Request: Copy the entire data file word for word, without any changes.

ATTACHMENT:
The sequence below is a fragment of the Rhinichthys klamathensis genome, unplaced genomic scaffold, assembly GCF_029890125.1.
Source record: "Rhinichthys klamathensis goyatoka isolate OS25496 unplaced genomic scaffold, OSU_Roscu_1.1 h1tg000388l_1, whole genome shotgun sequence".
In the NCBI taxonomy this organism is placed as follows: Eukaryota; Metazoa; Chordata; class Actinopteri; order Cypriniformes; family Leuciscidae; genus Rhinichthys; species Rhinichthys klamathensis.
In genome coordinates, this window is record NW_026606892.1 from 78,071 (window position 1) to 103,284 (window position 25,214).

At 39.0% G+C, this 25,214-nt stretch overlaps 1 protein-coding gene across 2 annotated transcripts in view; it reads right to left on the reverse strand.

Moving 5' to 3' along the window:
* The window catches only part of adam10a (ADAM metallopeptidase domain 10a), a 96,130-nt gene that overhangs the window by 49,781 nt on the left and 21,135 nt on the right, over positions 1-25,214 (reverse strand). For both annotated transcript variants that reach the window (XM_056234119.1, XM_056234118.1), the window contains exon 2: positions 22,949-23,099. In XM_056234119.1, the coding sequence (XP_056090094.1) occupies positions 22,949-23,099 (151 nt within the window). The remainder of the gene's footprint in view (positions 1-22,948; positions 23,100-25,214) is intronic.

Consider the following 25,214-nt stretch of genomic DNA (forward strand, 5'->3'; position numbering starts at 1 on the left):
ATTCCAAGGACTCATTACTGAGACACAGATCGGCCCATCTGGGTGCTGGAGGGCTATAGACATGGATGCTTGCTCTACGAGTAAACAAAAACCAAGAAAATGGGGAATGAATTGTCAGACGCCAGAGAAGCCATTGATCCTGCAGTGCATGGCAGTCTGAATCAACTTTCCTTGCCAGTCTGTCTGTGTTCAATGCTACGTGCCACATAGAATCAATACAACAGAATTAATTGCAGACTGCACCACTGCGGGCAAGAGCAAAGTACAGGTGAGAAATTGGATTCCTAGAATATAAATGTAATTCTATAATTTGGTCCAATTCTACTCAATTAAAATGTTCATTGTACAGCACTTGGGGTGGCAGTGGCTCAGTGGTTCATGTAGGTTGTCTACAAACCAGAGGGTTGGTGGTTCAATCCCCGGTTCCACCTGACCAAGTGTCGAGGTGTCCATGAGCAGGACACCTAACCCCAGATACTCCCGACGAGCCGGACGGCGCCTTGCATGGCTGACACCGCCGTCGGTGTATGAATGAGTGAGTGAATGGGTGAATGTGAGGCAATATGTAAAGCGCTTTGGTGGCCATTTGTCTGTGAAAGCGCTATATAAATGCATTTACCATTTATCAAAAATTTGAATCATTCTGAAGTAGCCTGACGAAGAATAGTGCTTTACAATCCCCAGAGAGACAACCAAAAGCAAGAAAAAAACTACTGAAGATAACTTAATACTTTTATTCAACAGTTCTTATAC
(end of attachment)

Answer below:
The sequence below is a fragment of the Rhinichthys klamathensis genome, unplaced genomic scaffold, assembly GCF_029890125.1.
Source record: "Rhinichthys klamathensis goyatoka isolate OS25496 unplaced genomic scaffold, OSU_Roscu_1.1 h1tg000388l_1, whole genome shotgun sequence".
In the NCBI taxonomy this organism is placed as follows: Eukaryota; Metazoa; Chordata; class Actinopteri; order Cypriniformes; family Leuciscidae; genus Rhinichthys; species Rhinichthys klamathensis.
In genome coordinates, this window is record NW_026606892.1 from 78,071 (window position 1) to 103,284 (window position 25,214).

At 39.0% G+C, this 25,214-nt stretch overlaps 1 protein-coding gene across 2 annotated transcripts in view; it reads right to left on the reverse strand.

Moving 5' to 3' along the window:
* The window catches only part of adam10a (ADAM metallopeptidase domain 10a), a 96,130-nt gene that overhangs the window by 49,781 nt on the left and 21,135 nt on the right, over positions 1-25,214 (reverse strand). For both annotated transcript variants that reach the window (XM_056234119.1, XM_056234118.1), the window contains exon 2: positions 22,949-23,099. In XM_056234119.1, the coding sequence (XP_056090094.1) occupies positions 22,949-23,099 (151 nt within the window). The remainder of the gene's footprint in view (positions 1-22,948; positions 23,100-25,214) is intronic.

Consider the following 25,214-nt stretch of genomic DNA (forward strand, 5'->3'; position numbering starts at 1 on the left):
ATTCCAAGGACTCATTACTGAGACACAGATCGGCCCATCTGGGTGCTGGAGGGCTATAGACATGGATGCTTGCTCTACGAGTAAACAAAAACCAAGAAAATGGGGAATGAATTGTCAGACGCCAGAGAAGCCATTGATCCTGCAGTGCATGGCAGTCTGAATCAACTTTCCTTGCCAGTCTGTCTGTGTTCAATGCTACGTGCCACATAGAATCAATACAACAGAATTAATTGCAGACTGCACCACTGCGGGCAAGAGCAAAGTACAGGTGAGAAATTGGATTCCTAGAATATAAATGTAATTCTATAATTTGGTCCAATTCTACTCAATTAAAATGTTCATTGTACAGCACTTGGGGTGGCAGTGGCTCAGTGGTTCATGTAGGTTGTCTACAAACCAGAGGGTTGGTGGTTCAATCCCCGGTTCCACCTGACCAAGTGTCGAGGTGTCCATGAGCAGGACACCTAACCCCAGATACTCCCGACGAGCCGGACGGCGCCTTGCATGGCTGACACCGCCGTCGGTGTATGAATGAGTGAGTGAATGGGTGAATGTGAGGCAATATGTAAAGCGCTTTGGTGGCCATTTGTCTGTGAAAGCGCTATATAAATGCATTTACCATTTATCAAAAATTTGAATCATTCTGAAGTAGCCTGACGAAGAATAGTGCTTTACAATCCCCAGAGAGACAACCAAAAGCAAGAAAAAAACTACTGAAGATAACTTAATACTTTTATTCAACAGTTCTTATAC